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Deleting a Stream

To delete a stream over the Atom interface, issue a DELETE request to the resource.

The documentation here applies to versions after 2.0.1. Prior to 2.0.1 only hard deletes were available and the system uses that behavior.

Example

Create a stream with the following request:

curl -i -d @event.txt http://127.0.0.1:2113/streams/foo -H "Content-Type: application/json"
HTTP/1.1 201 Created
Content-Length: 0
Content-Type: text/plain; charset=utf-8
Location: http://127.0.0.1:2113/streams/foo/0
Server: Microsoft-HTTPAPI/2.0
Access-Control-Allow-Methods: POST, DELETE, GET, OPTIONS
Access-Control-Allow-Headers: Content-Type, X-Requested-With, X-PINGOTHER, Authorization
Access-Control-Allow-Origin: *
Access-Control-Expose-Headers: Location
Date: Thu, 13 Mar 2014 20:39:12 GMT

Then delete the stream with a DELETE request to the stream resource:

curl -v -X DELETE http://127.0.0.1:2113/streams/foo
HTTP/1.1 204 Stream deleted
Content-Length: 0
Content-Type: text/plain; charset=utf-8
Server: Microsoft-HTTPAPI/2.0
Access-Control-Allow-Methods: POST, DELETE, GET, OPTIONS
Access-Control-Allow-Headers: Content-Type, X-Requested-With, X-PINGOTHER, Authorization
Access-Control-Allow-Origin: *
Access-Control-Expose-Headers: Location
Date: Thu, 13 Mar 2014 20:40:05 GMT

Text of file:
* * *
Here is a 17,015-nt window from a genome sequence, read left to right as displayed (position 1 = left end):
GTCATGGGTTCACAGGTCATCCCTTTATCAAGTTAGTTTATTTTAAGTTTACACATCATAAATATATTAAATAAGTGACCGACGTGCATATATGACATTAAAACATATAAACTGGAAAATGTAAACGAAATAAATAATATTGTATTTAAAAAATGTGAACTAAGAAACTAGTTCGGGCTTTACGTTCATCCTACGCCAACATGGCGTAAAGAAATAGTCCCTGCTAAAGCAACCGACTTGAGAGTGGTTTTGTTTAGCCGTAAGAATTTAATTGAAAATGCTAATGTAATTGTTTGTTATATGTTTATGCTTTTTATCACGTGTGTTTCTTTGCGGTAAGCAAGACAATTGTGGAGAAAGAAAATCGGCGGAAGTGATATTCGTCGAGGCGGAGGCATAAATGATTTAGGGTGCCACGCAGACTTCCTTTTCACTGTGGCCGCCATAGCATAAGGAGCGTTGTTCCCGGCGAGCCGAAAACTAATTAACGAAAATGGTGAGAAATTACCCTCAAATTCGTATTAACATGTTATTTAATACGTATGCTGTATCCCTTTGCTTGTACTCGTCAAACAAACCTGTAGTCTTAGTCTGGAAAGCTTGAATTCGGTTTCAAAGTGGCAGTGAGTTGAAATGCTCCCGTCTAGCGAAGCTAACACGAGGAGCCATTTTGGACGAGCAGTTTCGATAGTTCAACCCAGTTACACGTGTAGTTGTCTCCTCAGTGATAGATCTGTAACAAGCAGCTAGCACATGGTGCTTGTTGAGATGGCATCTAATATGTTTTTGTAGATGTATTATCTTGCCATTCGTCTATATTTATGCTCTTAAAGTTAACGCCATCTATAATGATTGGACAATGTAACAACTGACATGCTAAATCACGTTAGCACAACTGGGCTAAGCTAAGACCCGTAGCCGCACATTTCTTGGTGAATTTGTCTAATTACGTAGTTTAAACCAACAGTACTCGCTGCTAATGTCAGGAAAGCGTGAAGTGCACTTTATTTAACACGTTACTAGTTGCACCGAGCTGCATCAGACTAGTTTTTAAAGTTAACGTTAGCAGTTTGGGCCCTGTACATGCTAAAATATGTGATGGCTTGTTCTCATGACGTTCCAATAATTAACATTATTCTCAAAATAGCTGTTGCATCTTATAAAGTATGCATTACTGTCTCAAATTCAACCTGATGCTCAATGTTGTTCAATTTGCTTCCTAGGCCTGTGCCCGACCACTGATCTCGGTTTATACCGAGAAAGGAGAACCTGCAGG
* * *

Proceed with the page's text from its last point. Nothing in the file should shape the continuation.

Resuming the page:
By default when you delete a stream it is soft deleted. This means you can recreate it later if you want to by setting the $tb metadata section as the client API does . If you try to GET a soft deleted stream you will receive a 404 response:

curl -i http://127.0.0.1:2113/streams/foo
HTTP/1.1 404 Not Found
Content-Length: 0
Content-Type: text/plain; charset=utf-8
Server: Microsoft-HTTPAPI/2.0
Access-Control-Allow-Methods: POST, DELETE, GET, OPTIONS
Access-Control-Allow-Headers: Content-Type, X-Requested-With, X-PINGOTHER, Authorization
Access-Control-Allow-Origin: *
Access-Control-Expose-Headers: Location
Date: Thu, 13 Mar 2014 20:47:18 GMT

If desired, you can recreate the stream by appending new events to it (like creating a new stream):

curl -i -d @event.txt http://127.0.0.1:2113/streams/foo -H "Content-Type:application/json"
HTTP/1.1 201 Created
Content-Length: 0
Content-Type: text/plain; charset=utf-8
Location: http://127.0.0.1:2113/streams/foo/1
Server: Microsoft-HTTPAPI/2.0
Access-Control-Allow-Methods: POST, DELETE, GET, OPTIONS
Access-Control-Allow-Headers: Content-Type, X-Requested-With, X-PINGOTHER, Authorization
Access-Control-Allow-Origin: *
Access-Control-Expose-Headers: Location